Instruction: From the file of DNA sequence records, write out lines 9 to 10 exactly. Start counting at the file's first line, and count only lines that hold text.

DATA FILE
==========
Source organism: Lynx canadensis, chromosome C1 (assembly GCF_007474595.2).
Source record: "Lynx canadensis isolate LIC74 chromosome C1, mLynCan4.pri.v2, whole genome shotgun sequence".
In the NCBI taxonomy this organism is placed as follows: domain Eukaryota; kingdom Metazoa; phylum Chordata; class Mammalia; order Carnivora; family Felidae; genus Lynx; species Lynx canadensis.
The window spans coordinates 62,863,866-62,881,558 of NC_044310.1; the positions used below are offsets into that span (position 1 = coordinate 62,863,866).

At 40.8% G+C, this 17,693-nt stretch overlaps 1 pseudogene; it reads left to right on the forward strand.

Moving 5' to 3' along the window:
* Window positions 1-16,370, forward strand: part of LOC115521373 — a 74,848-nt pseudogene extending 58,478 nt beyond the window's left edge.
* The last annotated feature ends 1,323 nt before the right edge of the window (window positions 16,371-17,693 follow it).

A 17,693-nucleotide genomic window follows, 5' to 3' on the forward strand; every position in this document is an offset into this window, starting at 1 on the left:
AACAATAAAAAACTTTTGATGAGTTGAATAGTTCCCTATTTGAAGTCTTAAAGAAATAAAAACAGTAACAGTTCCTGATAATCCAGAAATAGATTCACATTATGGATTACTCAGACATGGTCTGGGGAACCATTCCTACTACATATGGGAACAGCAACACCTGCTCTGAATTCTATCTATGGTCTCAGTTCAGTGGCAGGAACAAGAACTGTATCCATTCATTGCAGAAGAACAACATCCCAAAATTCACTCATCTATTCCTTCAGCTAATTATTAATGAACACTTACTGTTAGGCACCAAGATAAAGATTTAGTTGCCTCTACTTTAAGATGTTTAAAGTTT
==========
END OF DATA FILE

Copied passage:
A 17,693-nucleotide genomic window follows, 5' to 3' on the forward strand; every position in this document is an offset into this window, starting at 1 on the left:
AACAATAAAAAACTTTTGATGAGTTGAATAGTTCCCTATTTGAAGTCTTAAAGAAATAAAAACAGTAACAGTTCCTGATAATCCAGAAATAGATTCACATTATGGATTACTCAGACATGGTCTGGGGAACCATTCCTACTACATATGGGAACAGCAACACCTGCTCTGAATTCTATCTATGGTCTCAGTTCAGTGGCAGGAACAAGAACTGTATCCATTCATTGCAGAAGAACAACATCCCAAAATTCACTCATCTATTCCTTCAGCTAATTATTAATGAACACTTACTGTTAGGCACCAAGATAAAGATTTAGTTGCCTCTACTTTAAGATGTTTAAAGTTT